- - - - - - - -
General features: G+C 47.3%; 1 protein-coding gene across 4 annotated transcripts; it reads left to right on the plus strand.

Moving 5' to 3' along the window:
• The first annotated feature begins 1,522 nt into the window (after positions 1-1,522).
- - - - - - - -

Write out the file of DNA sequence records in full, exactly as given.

General features: G+C 47.3%; 1 protein-coding gene across 4 annotated transcripts; it reads left to right on the plus strand.

Moving 5' to 3' along the window:
• The first annotated feature begins 1,522 nt into the window (after positions 1-1,522).